- The Washington Times - Friday, December 14, 2001

Not many people have heard of Silent Knight automobiles. Built in Chicago between 1906 and 1909, they were powered by Charles Knight's remarkable four-cylinder, 40-horsepower, sleeve valve engine.

The $3,500 five-passenger touring car soon joined hundreds of other new car companies that failed in the early days of motoring. It had several weak points but the engine was its strong point.

Several European automakers such as Daimler, Mercedes-Benz, Panhard, Voisin and Minerva were quick to recognize the value and utilize the advantages of Knight's sleeve-valve engine.

By 1914 the Willys-Overland Co., second in automobile sales only to Ford, obtained a license to build Knight-engined cars. Although the company continued to produce the low-priced Overland with a conventional engine, it used the Knight engine in the mid-priced Willys-Knight until 1932.

The Knight sleeve-valve engine guaranteed a loyal following. However, at the end of the roaring 1920s, the Willys-Knight evolved into a conservatively styled, boxy sort of car with mostly dark blue and black colors.

Amos Northrup, a premier automotive designer of the era, was hired to put some pizazz into the Willys-Knight line of cars.

Mr. Amos redesigned the entire lineup. The new styling was accentuated by bold three and four color combinations, including such colors as lime green, yellow and orange. These were not your everyday colors 70 years ago.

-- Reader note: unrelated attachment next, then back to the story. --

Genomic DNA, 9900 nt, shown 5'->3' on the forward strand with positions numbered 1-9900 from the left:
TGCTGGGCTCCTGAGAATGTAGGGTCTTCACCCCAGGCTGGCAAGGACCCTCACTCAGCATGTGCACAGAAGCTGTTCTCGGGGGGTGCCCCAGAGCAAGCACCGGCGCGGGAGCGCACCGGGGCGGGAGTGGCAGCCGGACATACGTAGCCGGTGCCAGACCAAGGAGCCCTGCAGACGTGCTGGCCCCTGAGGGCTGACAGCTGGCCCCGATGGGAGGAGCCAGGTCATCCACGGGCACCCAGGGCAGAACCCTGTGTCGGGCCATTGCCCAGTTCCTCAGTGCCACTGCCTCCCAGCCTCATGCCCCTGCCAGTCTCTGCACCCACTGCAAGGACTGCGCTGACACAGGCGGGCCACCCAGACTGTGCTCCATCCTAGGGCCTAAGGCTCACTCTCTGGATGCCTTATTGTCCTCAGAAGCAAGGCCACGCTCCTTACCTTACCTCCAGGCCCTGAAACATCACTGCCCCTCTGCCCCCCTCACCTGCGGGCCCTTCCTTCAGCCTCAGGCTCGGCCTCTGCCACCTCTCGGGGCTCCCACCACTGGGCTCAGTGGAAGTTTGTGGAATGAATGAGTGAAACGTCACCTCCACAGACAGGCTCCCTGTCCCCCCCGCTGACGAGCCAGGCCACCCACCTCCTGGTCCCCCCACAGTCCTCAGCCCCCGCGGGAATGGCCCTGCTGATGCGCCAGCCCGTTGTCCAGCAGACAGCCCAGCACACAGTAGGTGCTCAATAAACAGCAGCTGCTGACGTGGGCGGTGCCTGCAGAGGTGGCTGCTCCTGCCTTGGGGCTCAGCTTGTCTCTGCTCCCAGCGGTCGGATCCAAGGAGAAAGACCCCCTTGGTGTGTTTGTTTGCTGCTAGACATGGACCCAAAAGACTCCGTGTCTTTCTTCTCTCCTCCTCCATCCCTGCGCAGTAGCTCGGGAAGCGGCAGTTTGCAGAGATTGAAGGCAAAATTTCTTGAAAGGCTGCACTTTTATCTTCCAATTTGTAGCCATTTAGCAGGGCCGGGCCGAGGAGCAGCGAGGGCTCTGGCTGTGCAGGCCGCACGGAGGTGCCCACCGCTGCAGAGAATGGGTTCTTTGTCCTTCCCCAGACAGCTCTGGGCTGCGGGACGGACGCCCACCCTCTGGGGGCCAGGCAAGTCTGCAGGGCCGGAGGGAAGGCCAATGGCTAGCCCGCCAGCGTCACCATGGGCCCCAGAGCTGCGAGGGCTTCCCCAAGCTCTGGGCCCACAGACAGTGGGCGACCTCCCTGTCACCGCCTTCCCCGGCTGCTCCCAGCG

The top of the line was the Great Six, Model 66B which had colored fenders while most of the other cars on the road had black fenders. The Willys-Knight also featured unique pinstriping in a rectangular pattern on the side panels. That unusual striping gave rise to the nickname "Plaidside."

Ever since his undergraduate days in the early 1960s at the University of Minnesota Duane Perrin has been enamored of all the cars powered by the sleeve-valve Knight engine.

"The plaidside roadster is one of the very few Willys-Knights recognized as Full Classics by the Classic Car Club of America," Mr. Perrin remarks.

In 1998, Mr. Perrin was an engineer with Highway Truck Research in the Department of Transportation. He learned that he would be going to Seattle on business in November.

From the Willys-Knight/Overland Registry Mr. Perrin discovered that a rare 1930 Willys-Knight Model 66B Great Six was owned by a Seattle man.

Mr. Perrin telephoned the owner to say he would like to see the car. The owner agreed, but warned Mr. Perrin that the car hadn't been driven in 10 years.

"That car is so beautiful," Mr. Perrin thought when he first saw the apple green and dark green plaidside roadster.

"There were a lot of things that weren't right about it," Mr. Perrin recalls. Nevertheless, he was thrilled just to be permitted to view the car.

Imagine his surprise when the owner solicited a bid for the car. Mr. Perrin agonized over his decision. "I hardly slept that night," Mr. Perrin says.

Morning came and Mr. Perrin made the best offer he could and was amazed when it was accepted.

He flew back to Washington and waited, not so patiently, until his Willys-Knight arrived in March on the back of a truck.